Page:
Day 18: What Are We Trying To Do Here, Anyway?

Written and shared by Donna Miller Fry

If you are like me, you sometimes hook on to ideas and run with them.

The excitement, the possibilities, it all pulls you in and you just go with it.

But those around you may not be entirely sure of what it is that you are trying to do.  Being able to clearly communicate, at a level where everyone understands your thinking, is an important component to effecting change.

Yesterday, I had the opportunity to present the #OSSEMOOC concept to a group of interested people.  Luckily, before my presentation, a colleague worked with me to help me distill the concept down to its key components, in a language that was meaningful to educators at all levels.

As we begin to work on our next projects in response to user requests and feedback, I think it is a good time to take a step back and share with everyone the whole concept of #OSSEMOOC.

Below is the explanation I came up with for the presentation yesterday.  If you have any questions about #OSSEMOOC, please feel free to comment on this post, email us at ossemooc at gmail dot com, or fill out the survey here.

#OSSEMOOC: Why, What and How

Why are we doing this?

The world has changed – is changing – and schools need to reflect this.

How can leaders keep up with change so that they have the capacity and confidence to make great decisions around the use of technology-enabled learning in their schools and boards?

How can we model connected and open learning for school and system leaders?

How can we create the structures that allow us to learn from each other, and support each other as we make decisions that will impact classroom learning?

What do we need to create?

We need to create a sustainable learning environment in Ontario that promotes self-directed learning for education leaders, and

  • considers all learning preferences
  • allows for all levels of readiness
  • provides numerous entry points
  • is flexible
  • allows choice
  • respects limitations of time
  • supports a variety of learner interests
  • promotes the development of connections and connected learning


How Do People Connect in #OSSEMOOC?


  • Read a blog.  Come to, read the blog on the front page or link to any blog posted by an Ontario school leader or any other member of the OSSEMOOC group of connected learners


  • Follow on Twitter (@ossemooc).  We tweet information and tidbits that provoke deeper thinking, usually with links to further explore topics of interest.


  • Participate in live conversations.  We anchor #OSSEMOOC  with live sessions on Tuesday evenings at 8 p.m. EDT.  We will have open discussions, guest speakers, and leaders sharing their storied.  Everyone is welcome to join the conversation.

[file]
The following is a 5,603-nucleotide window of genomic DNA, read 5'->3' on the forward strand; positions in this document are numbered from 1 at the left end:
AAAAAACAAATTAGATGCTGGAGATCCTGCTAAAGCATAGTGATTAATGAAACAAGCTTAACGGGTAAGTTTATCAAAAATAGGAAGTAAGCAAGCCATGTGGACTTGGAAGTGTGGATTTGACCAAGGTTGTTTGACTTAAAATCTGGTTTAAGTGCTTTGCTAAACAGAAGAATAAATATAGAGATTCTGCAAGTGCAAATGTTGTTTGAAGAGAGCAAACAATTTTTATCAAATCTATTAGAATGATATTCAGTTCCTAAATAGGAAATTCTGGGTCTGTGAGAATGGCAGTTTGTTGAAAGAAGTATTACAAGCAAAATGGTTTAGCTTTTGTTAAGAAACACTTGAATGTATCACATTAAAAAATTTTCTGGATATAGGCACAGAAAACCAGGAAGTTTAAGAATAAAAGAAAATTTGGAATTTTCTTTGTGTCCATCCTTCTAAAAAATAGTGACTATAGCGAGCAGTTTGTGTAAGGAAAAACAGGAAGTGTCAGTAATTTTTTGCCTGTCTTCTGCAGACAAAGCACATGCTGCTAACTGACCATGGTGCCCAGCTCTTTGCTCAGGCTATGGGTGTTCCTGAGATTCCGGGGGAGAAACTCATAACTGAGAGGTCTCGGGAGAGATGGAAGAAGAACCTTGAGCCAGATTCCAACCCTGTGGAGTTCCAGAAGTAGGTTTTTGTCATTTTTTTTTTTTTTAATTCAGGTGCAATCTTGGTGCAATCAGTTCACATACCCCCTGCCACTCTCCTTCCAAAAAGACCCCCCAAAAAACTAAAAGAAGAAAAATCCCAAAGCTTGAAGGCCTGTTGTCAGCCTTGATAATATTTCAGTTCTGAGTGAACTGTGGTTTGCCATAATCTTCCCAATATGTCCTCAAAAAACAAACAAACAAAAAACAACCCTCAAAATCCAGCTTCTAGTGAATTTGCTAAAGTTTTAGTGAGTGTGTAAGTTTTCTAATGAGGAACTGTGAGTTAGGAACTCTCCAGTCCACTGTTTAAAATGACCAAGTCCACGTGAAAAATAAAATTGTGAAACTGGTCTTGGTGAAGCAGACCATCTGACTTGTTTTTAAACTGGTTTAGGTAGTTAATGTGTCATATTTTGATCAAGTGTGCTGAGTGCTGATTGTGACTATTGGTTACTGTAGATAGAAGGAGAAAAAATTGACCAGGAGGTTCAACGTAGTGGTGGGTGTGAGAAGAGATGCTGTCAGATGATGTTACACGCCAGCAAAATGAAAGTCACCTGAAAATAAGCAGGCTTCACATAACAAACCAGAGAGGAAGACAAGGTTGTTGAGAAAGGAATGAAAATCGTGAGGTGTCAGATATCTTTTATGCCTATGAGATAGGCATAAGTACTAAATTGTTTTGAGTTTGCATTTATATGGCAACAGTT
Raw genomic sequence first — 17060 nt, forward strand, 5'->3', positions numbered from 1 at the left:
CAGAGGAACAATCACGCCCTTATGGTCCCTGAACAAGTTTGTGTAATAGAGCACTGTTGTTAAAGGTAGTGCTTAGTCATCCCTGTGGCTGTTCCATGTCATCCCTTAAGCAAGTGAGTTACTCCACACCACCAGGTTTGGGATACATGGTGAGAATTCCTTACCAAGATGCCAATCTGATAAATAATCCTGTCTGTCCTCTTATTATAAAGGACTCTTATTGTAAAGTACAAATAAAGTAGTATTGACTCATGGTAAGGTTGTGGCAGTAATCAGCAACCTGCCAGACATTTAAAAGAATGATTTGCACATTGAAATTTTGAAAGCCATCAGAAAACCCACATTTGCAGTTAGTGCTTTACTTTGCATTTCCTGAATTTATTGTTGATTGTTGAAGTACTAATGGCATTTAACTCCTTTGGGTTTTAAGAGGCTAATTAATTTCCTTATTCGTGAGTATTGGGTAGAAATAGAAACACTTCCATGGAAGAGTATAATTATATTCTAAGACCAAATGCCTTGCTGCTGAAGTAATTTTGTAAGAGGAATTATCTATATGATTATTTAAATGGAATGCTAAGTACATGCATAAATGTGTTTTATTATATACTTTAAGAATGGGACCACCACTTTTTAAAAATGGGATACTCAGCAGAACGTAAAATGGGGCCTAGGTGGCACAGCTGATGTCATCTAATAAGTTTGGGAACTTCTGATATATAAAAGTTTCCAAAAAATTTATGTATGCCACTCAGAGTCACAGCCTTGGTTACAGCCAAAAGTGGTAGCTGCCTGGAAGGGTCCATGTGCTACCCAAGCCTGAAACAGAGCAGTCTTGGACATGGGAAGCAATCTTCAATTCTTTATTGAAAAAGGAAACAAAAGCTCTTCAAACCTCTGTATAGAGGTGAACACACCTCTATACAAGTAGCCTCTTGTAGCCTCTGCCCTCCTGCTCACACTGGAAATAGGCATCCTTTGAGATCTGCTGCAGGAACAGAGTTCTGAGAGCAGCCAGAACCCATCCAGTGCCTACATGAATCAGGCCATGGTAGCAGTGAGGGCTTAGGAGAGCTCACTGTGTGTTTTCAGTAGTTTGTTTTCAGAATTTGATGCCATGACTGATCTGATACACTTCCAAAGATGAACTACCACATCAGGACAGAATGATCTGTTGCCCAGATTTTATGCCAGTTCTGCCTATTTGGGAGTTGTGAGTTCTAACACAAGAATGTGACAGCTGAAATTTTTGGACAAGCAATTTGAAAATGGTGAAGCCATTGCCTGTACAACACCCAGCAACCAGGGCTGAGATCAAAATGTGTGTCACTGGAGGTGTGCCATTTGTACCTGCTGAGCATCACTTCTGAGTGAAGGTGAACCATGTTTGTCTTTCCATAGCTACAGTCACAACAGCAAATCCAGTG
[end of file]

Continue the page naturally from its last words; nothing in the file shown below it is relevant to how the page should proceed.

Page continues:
• View Livestreamed events.  We endeavour to live stream as many learning opportunities in the province as we can.  Watch here for details.  If you can’t make it to a learning event, let us know and we will help you connect through streaming or twitter feed.


  • Get 1:1 Support – Do you want to learn to post a blog and make your thinking and learning visible?  Let us know here and we will walk you through it.


  • Start your own events.  #OSSEMOOC is supported by OSAPAC but we want you to connect and learn together beyond what we are currently offering. This is a catalyst for connecting. Go learn together!


  • Sign up here and you will receive email updates about our events, plus resources to challenge your thinking and deepen your learning.


The focus is on meeting the needs of those leading in Ontario education but it is open to anyone who wants to participate.  We all learn from each other.  We welcome everyone who wants to connect and learn.

We look forward to connecting with you.



So what did I learn today?

K.I.S.S. * will go a long way to encouraging collaboration and ownership in ideas and innovations.  It’s a skill I will continue to work on, and I depend on my PLN to challenge me to do so.

*Keep It Simple, Stupid!


Donna Fry is an Education Officer with the Curriculum and Assessment Policy Branch (eLO) of the Ontario Ministry of Education, a school leader (on leave), and a member of OSAPAC. 

Follow on Twitter here: @fryed


3 thoughts on “Day 18: What Are We Trying To Do Here, Anyway?”

  1. Good explanation. I would like to see more leaders in our school board use this model. The traditional way of learning – listening to one ‘expert’ lecturing us on the one true way is old and tired and needs to be abandoned.

    Liked by 1 person

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